Establishing branch campuses of top foreign universities is a good idea as this will bring much-needed global experience to India. But is this practical? And will overseas universities be interested? Globally, branch campuses, of which there are around 300 now, provide a mixed picture. Many are aimed at making money for the sponsoring university — and this is not what India wants. And some have proved to be unstable. A recent example in this regard is the ending of the decade-long partnership between Yale University and the National University of Singapore in running the Yale-NUS College in Singapore.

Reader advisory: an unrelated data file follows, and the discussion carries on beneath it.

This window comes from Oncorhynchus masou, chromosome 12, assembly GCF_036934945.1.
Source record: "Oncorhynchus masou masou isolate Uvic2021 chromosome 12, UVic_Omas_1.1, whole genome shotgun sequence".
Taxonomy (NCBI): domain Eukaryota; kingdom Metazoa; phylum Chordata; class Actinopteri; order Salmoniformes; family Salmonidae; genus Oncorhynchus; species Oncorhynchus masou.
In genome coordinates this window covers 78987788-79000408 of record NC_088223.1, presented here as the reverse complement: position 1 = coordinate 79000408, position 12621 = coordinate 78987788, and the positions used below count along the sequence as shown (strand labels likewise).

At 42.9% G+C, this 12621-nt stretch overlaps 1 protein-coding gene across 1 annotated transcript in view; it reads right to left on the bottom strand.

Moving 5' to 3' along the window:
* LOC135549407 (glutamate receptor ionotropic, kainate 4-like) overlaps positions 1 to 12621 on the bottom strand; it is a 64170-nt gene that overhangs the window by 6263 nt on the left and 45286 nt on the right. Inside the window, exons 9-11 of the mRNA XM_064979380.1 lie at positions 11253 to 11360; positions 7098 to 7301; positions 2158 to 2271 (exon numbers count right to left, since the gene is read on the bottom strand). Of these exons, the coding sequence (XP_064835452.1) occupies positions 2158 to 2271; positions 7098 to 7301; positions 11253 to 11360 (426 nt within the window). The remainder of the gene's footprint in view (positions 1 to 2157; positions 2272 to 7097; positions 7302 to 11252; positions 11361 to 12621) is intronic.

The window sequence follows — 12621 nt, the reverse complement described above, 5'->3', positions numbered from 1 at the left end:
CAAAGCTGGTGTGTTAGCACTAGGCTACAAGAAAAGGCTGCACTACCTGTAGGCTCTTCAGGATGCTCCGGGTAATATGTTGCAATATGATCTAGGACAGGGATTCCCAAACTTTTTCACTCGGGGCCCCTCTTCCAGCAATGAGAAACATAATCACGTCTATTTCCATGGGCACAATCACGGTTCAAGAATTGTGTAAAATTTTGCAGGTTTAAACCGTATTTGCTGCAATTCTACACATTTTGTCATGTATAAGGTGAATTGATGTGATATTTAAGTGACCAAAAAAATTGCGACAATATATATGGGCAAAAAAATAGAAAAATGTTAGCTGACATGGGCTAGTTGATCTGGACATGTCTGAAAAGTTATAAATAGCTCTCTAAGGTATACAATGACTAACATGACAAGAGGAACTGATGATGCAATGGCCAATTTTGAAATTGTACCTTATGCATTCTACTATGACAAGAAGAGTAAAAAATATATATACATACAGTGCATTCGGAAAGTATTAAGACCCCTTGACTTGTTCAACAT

There has been modest growth of various forms of partnerships between Indian and foreign institutions. The joint PhD programmes offered by the Indian Institute of Technology Bombay-Monash Research Academy and the University of Queensland-Indian Institute of Technology Delhi Academy of Research (UQIDAR), both with Australian partners, are some examples. Another example is the Melbourne-India Postgraduate Academy (MIPA). It is a joint initiative of the Indian Institute of Science Bangalore, the Indian Institute of Technology Madras, the Indian Institute of Technology Kanpur and the Indian Institute of Technology Kharagpur with the University of Melbourne. MIPA provides students with an opportunity to earn a joint degree accredited both in India and Australia: from the University of Melbourne and one of the partnering Indian institutions. These partnerships suggest that India could offer opportunities for international branch campuses as well.